Thursday, October 27, 2011

Terror in the Aisles

Boy, this must've sounded good on paper. Or in pitch meetings. Imagine a non-stop barrage of all the best scare scenes from horror films/thrillers from the past 30 + years! No boring expositions or slow dialogue scenes! 1984's failed collage TERROR IN THE AISLES has this as its promising premise. Unfortunately, a seemingly promising idea is wrapped in a completely misguided one.

Almost immediately, this film is a bust. How could it miss? TERROR IN THE AISLES is narrated by 2 latter day stars of horror cinema: Nancy Allen (DRESSED TO KILL) and Donald Pleasance (HALLOWEEN). You might rightly wonder why the "Queen of scream" of the late 70s/early 80s Jamie Lee Curtis (HALLOWEEN, TERROR TRAIN, PROM NIGHT....)didn't participate. The narration is obvious and silly, and not only in voiceover; we also see Allen and Pleasance sitting in movie theaters amongst terrified patrons, reacting to the clips in TERROR's anthology. If the commentary had been insightful, it might've been interesting. Instead, we get lines like, "why would we subject ourselves to these movies when there's plenty of real horror in the world?" We also see the moviegoers clutching each other, covering their eyes, screaming. To remind us that the films showcased are scary.

It reminded me of a test I put to certain genre films, namely comedy and horror. If a film needs an audience to tell me that it is funny or scary, it is a failure. I don't need a group of strangers to dictate or validate my reactions.

But many would cite the joy of the filmgoing experience, the collective thrill of screaming and laughing along with those strangers. How a good laugh or scare is perhaps the great equalizer. I might've thought that once. I still do enjoy seeing movies in the theater, but for the excitement of the big screen and big sound and the unquantifiable magic that occurs. The other people in the theater have often been the downside to the experience: the obnoxious comments, the cell phone chatter, the fidgeters, the noisy eaters, on and on.

But, rethinking, many of the films featured in TERROR IN THE AISLES perhaps play best with audiences shouting out instructions to those being chased by serial killers in masks. During a clip from HALLOWEEN, when Curtis wearily discards a knife, one of the actors in the fake movie theater yells, "don't drop that, you asshole!"

That is accurate. During my many nights of spending my allowance or fast-food job earned cash on all those 80s slashers, the audience was almost as much spectacle as the films themselves. In writing this review, I recalled all those Friday and Saturday nights at the Cross County 8 and Village Green theaters, listening as people broke wind, threw things, and argued and threatened each other if they didn't shut up. Those crowds were rowdy. I guess Freddy Krueger or Jason inspires such behavior. TERROR IN THE AISLES' audience does not exhibit this sort of action (aside from Ms. Curtis' heckler); it should've, it would've been more precise and entertaining.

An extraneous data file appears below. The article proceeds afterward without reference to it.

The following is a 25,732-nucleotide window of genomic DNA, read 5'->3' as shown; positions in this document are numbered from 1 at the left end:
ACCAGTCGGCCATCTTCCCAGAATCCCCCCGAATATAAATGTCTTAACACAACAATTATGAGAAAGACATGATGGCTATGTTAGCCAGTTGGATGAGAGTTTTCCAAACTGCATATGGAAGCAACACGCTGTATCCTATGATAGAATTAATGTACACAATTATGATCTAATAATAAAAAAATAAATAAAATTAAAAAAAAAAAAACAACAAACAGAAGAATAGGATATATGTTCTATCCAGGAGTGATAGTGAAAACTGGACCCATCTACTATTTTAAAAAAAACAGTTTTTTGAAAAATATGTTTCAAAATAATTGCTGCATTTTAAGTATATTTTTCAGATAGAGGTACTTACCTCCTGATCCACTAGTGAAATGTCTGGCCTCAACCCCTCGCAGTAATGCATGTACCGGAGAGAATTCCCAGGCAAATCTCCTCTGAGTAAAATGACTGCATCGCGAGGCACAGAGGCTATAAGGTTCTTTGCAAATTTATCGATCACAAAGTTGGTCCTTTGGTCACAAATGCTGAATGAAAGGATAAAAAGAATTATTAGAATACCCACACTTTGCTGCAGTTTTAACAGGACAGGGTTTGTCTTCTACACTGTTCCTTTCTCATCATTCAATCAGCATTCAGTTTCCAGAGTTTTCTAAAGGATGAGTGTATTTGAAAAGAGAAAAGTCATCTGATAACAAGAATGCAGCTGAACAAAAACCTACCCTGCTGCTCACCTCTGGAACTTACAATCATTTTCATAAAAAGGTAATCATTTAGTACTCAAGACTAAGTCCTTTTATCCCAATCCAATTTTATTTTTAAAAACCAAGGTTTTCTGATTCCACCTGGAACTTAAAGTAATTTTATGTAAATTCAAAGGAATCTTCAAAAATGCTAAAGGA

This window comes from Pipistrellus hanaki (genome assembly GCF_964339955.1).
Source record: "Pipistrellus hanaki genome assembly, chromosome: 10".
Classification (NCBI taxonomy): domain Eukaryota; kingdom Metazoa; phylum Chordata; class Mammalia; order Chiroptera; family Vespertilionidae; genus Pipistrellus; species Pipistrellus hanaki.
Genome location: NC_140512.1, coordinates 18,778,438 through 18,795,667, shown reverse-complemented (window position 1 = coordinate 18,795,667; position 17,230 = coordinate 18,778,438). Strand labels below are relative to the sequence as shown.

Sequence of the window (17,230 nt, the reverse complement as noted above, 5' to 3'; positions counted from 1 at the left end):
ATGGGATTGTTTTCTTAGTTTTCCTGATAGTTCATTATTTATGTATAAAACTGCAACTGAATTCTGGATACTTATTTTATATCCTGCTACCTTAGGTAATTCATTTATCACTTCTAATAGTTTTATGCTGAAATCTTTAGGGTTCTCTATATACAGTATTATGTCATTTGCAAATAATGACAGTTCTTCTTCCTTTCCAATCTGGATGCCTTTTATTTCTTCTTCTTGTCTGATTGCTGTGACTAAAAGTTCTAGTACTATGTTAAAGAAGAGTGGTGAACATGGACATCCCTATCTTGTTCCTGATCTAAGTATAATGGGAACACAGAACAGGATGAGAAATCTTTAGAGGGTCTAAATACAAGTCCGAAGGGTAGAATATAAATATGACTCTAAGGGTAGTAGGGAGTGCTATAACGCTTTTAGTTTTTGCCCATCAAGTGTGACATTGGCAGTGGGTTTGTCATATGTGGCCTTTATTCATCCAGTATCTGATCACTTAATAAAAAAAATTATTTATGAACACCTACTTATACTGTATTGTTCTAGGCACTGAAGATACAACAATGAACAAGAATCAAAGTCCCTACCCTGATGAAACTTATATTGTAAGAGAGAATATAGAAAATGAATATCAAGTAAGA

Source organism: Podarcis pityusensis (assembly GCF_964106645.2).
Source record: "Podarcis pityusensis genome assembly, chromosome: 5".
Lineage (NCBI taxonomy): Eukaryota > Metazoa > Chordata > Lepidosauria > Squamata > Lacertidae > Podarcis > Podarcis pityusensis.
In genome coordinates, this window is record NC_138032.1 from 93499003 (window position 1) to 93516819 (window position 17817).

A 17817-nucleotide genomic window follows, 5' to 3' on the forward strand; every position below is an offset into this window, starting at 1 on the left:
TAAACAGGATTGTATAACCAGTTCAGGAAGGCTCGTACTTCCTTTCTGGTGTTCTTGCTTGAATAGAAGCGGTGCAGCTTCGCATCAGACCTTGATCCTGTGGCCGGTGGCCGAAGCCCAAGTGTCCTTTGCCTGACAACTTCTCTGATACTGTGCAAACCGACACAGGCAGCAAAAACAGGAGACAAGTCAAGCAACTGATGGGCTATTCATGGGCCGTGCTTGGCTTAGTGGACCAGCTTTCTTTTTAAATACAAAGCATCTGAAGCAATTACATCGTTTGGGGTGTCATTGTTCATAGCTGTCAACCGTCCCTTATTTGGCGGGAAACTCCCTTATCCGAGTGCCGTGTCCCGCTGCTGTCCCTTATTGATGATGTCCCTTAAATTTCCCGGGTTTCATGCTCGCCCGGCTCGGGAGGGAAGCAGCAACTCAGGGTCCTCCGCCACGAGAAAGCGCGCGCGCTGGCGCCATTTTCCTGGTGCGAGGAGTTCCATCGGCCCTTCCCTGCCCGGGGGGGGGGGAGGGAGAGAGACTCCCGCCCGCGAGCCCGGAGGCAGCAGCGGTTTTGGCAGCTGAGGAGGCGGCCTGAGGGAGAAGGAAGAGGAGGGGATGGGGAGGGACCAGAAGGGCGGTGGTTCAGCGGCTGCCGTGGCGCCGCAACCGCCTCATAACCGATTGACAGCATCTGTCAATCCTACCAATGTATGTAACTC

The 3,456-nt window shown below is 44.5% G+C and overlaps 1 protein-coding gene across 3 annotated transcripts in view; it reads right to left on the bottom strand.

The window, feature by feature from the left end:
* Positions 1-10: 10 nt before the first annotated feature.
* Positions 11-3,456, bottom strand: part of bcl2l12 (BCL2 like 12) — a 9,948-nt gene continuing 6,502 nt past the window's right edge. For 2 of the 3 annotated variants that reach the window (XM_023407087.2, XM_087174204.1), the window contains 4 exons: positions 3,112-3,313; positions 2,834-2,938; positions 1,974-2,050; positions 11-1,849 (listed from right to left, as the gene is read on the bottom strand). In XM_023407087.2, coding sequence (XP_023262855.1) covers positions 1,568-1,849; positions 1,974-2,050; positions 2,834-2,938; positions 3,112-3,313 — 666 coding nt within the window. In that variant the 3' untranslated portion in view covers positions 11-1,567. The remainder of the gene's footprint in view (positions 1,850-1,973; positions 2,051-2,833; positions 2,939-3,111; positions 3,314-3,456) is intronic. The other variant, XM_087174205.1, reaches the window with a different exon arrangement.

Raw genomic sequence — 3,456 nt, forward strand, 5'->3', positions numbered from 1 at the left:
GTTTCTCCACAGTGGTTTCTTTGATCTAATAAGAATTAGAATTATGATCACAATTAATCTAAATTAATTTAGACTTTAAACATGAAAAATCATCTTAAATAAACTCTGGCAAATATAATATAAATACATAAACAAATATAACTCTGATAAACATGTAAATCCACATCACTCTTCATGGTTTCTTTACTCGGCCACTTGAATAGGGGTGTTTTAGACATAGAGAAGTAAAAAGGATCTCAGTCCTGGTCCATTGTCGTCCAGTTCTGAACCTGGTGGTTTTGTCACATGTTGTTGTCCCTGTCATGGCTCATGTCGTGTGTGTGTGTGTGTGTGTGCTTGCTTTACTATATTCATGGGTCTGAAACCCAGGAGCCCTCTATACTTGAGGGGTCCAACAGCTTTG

But what about the clips themselves? We are shown key moments from:

JAWS
WHAT EVER HAPPENED TO BABY JANE?
CARRIE
THE SHINING
SCANNERS
THE FURY
THE THING (1982)
PSYCHO
THE TEXAS CHAINSAW MASSACRE
WAIT UNTIL DARK
POLTERGEIST
THE EXORCIST
THE BIRDS
VIDEODROME....

.....and many others. There are also clips, to no great effect, from films not classified as horror, like STRANGERS ON A TRAIN, KLUTE, VICE SQUAD, and the 1981 Sylvester Stallone cop drama NIGHTHAWKS. Then there are comedic scenes from PHANTOM OF THE PARADISE, ABBOTT AND COSTELLO MEET FRANKENSTEIN, and the intriguingly awful ALONE IN THE DARK, featuring a clearly slumming (and hammy) Martin Landau. Archival footage of Alfred Hitchcock describing his cinematic methods is even featured. TERROR IN THE AISLES attempts to link the assembled clips thematically, but it just doesn't really make any sense. Many of these scenes are undeniably effective (the stomach burst in ALIEN, the transformation in AMERICAN WEREWOLF IN LONDON) but thrown together in this hodgepodge, it is almost ineffectual. The movie, as a result, is poorly paced and even boring! Not the wild ride that was intended.

This idea could work. Just edit the scenes to a mix of your favorite disturbing music. Correctly match the intensity of the visual and the aural. Rob Zombie or Ministry for the carnage, Incubus or Morphine for the slow dread, fast, dissonant classical piece of your choice for the chase scenes...TERROR IN THE AISLES might've been a decent trash classic if it were constructed as a music video. In this age of decreasing attention spans, it would be apt.

I'm not advocating for a remake, mind you, because then we'd have to suffer through scenes of the HOSTEL and SAW films and the like. If you really want to have a horror film marathon this Halloween, you'd be better off just getting the original films in their entirety. Good advice: skip any film that has "DON'T" in the title.

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